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Productivity Systems to help you get more done

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Discover how productivity systems like Getting Things Done, timeboxing, and Pomodoro can help you get more done.

The irony of technology is that it’s provided us with tools to vastly improve our productivity and even more distractions that take us away from our work. Perhaps that’s why the Internet age hasn’t seemed to increase economic productivity.

Getting as much done as quickly as possible is imperative for founders and business owners. 

That's where productivity systems come in. These methodologies, ranging from time-blocking and the Pomodoro Technique to Getting Things Done (GTD), transform chaos into order, boosting our ability to manage tasks and get more done quickly.

But with so many systems and tools available, how do you choose the right one? This blog post dives into three popular productivity systems, the tools that support them, and the basics of how they work.

The Science of Productivity

Psychological research highlights the importance of motivation, goal setting, and cognitive processes such as attention and memory in shaping productivity. Theories like the Time Management Matrix, developed by Stephen Covey, categorize tasks by urgency and importance, guiding us to prioritize effectively. Furthermore, the concept of flow, introduced by Mihaly Csikszentmihalyi, underscores the significance of immersing oneself in tasks to the point of losing track of time, which can significantly enhance performance and satisfaction. By leveraging these insights, productivity systems help us do more and do what matters most efficiently and sustainably.

You’ll notice a theme with these productivity systems: planning and reducing the brain load of deciding what to work on throughout your day is crucial. Each decision we make takes energy, and having to decide “what should I work on next” several times throughout the day will wear on you. It also takes you out of flow, which we’re all trying to achieve with our productivity systems.

Getting Things Done

Getting Things Done (GTD) is one of the most popular productivity systems. Developed by David Allen, the primary tenet of GTD is having a repository for all the things you need to do to get them out of your mind and into your system. This allows you to free up brain space and reduce stress, knowing everything you need to do is in one place.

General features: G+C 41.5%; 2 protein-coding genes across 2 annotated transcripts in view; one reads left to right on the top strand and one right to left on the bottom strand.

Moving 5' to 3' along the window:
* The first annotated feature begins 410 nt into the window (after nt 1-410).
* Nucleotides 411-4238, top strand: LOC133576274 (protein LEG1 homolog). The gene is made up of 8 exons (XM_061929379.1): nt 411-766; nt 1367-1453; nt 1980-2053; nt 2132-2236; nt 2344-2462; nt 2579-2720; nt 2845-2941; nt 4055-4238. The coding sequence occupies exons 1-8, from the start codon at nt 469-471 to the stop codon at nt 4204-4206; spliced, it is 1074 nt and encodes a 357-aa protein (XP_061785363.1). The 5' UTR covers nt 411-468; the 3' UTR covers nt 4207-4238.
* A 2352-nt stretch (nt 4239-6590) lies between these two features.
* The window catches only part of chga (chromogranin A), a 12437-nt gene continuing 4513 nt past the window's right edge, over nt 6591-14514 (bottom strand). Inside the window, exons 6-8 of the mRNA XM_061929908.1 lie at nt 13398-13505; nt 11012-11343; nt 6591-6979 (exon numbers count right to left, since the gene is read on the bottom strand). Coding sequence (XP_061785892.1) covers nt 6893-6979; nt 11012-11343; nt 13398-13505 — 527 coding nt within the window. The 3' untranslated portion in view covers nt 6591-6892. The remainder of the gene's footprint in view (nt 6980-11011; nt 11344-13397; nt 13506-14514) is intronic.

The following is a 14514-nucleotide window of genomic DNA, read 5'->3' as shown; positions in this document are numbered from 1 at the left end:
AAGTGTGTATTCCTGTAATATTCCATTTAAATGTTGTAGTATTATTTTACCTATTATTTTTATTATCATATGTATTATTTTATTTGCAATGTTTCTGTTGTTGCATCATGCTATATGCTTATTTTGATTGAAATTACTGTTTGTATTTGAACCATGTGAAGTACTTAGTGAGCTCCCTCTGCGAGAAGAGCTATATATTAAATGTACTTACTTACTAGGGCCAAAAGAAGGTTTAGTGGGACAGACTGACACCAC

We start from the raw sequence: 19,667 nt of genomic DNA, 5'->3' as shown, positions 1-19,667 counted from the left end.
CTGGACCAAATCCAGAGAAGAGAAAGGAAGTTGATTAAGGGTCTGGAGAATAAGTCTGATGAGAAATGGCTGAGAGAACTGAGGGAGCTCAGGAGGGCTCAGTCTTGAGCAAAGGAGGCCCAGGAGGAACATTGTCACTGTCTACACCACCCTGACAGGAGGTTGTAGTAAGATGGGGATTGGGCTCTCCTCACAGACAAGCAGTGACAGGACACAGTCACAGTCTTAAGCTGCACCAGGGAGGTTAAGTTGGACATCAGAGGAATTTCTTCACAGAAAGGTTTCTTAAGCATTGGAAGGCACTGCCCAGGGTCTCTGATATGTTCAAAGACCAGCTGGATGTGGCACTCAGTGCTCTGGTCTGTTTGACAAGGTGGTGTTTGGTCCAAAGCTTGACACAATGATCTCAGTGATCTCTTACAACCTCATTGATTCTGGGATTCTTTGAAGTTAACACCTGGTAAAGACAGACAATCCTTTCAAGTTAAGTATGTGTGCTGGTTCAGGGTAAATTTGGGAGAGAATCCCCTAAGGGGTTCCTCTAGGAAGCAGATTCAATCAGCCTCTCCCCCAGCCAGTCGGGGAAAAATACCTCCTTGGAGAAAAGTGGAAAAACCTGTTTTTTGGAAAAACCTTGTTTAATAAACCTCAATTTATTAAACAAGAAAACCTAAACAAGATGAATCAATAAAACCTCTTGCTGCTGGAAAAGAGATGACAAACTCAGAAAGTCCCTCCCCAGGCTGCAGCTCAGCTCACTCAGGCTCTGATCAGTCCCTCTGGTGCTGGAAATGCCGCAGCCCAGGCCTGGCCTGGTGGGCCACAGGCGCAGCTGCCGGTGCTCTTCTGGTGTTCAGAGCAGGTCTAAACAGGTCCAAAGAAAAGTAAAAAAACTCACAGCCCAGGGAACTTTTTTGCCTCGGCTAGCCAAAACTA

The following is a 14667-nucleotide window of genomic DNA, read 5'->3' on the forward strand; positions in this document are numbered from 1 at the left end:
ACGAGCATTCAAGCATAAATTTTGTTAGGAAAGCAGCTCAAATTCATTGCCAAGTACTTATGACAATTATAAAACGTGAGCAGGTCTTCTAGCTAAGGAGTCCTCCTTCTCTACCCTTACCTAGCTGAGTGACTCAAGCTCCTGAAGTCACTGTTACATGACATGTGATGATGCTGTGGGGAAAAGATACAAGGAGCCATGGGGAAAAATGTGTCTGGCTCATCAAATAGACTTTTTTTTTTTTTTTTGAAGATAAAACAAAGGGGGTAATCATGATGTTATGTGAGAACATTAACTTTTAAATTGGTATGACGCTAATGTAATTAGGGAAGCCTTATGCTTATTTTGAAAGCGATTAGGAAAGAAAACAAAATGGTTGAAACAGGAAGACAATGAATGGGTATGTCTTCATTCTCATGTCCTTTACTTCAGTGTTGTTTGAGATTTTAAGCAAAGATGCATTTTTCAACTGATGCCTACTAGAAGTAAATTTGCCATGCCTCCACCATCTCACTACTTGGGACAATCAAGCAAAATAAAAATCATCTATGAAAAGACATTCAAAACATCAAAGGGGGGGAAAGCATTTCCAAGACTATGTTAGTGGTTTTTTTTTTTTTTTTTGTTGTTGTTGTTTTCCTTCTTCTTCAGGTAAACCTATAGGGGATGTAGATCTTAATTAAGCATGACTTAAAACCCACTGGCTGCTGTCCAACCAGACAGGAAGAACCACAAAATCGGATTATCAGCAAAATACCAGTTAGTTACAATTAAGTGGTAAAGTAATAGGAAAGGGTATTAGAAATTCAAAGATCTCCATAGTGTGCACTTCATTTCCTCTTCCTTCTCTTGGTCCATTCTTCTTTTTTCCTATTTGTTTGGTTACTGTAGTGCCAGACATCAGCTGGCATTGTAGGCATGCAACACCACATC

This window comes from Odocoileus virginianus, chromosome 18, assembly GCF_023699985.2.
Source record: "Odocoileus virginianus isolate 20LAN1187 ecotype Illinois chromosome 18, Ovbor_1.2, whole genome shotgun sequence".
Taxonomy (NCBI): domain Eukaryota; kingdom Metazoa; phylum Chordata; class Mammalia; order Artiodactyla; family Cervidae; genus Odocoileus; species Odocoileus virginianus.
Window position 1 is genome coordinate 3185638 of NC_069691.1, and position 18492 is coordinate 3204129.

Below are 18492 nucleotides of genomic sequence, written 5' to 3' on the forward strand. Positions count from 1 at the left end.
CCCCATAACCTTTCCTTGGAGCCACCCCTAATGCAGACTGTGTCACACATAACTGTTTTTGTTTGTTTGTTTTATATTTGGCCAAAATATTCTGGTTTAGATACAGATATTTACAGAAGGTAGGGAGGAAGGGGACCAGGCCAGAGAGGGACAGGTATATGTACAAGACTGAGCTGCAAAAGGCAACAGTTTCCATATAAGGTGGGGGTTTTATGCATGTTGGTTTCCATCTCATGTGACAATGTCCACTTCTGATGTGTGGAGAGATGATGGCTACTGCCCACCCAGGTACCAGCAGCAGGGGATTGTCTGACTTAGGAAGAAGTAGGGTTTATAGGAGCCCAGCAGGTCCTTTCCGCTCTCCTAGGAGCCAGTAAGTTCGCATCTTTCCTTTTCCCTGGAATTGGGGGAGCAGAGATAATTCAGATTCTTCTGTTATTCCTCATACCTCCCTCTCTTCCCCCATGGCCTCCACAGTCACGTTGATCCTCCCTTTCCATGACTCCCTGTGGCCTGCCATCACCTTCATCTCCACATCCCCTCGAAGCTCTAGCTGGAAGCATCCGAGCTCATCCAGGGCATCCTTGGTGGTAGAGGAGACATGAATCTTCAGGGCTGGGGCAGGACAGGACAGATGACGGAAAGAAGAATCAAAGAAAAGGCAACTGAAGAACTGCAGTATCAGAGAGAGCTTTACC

GTD involves a workflow that includes putting things into buckets, such as an inbox for new items, a trash can for items you won’t do, a filing system/series of lists, and a calendar.

The process looks like a task arises, perhaps during a meeting or in the shower. If that's your preference, you immediately file this task in an inbox - this could be a software tool or on paper. You triage the new items in your inbox when you plan each day. If something is not actionable, you put it in the trash or the someday/maybe category. If you can do it in less than two minutes, do it immediately. Everything else you drop into categorized lists. Then, when you start working on a project, you can go to the relevant list with all your tasks and work your way through them rather than spending time throughout the day figuring out what to do next.

Learn more about GTD and software tools that enable this process at the official website.

Timeboxing (aka time blocking)

My favorite productivity system is timeboxing. The idea behind this method is to plan your work in time chunks on your calendar. I slot my tasks into my calendar between breaks and meetings, so I always know what to do next. This system also involves planning. I plan my week out in advance, time-blocking tasks throughout the week. Each day, I recalibrate to account for things I didn’t get to the day before or new, essential tasks that came up during the week.

Another benefit of timeboxing is that it allows you to set a rough time frame for your willingness to work on a task. Often, our work fills the time available. With timeboxing, this task should only take 30 minutes, and having the time slot on your calendar encourages you to complete it in the allotted time.

I liked timeboxing so much that I built timeboxing software in my prior life. I use Akiflow, which integrates with all my tools - email, Trello, calendar, Slack - and makes it easy to bring all my tasks into one place and drag and drop them onto my calendar. They even have a daily planning feature.


Pomodoro was the first productivity system I dabbled with when I started my career. The idea behind Pomodoro is to set a timer for 25 minutes to focus on completing one task. At the end of 25 minutes, you take a five-minute break. This allows your brain to rest and to spend your focus time as productively as possible.

I still use Pomodoro to some extent, but I found the 25/5 ratio too short. After reading an article that the most productive people tend to work on this type of cycle, I've since amended it to 52 minutes, followed by 17-minute breaks.

My favorite tool for this is Flow Timer for Mac. It allows you to set customer timers, and I can control it using Raycast.

Summarizing productivity systems

The number one goal of productivity systems is flow - helping you get into a state where work happens quickly and time all but disappears. Planning your work and sticking to a system enables you to achieve flow, letting you finish more in a shorter time.

There are many other productivity systems besides GTD, timeboxing, and Pomodoro, but these are a good starting point on your productivity journey.

Matthew Johnson

Published on

February 9, 2024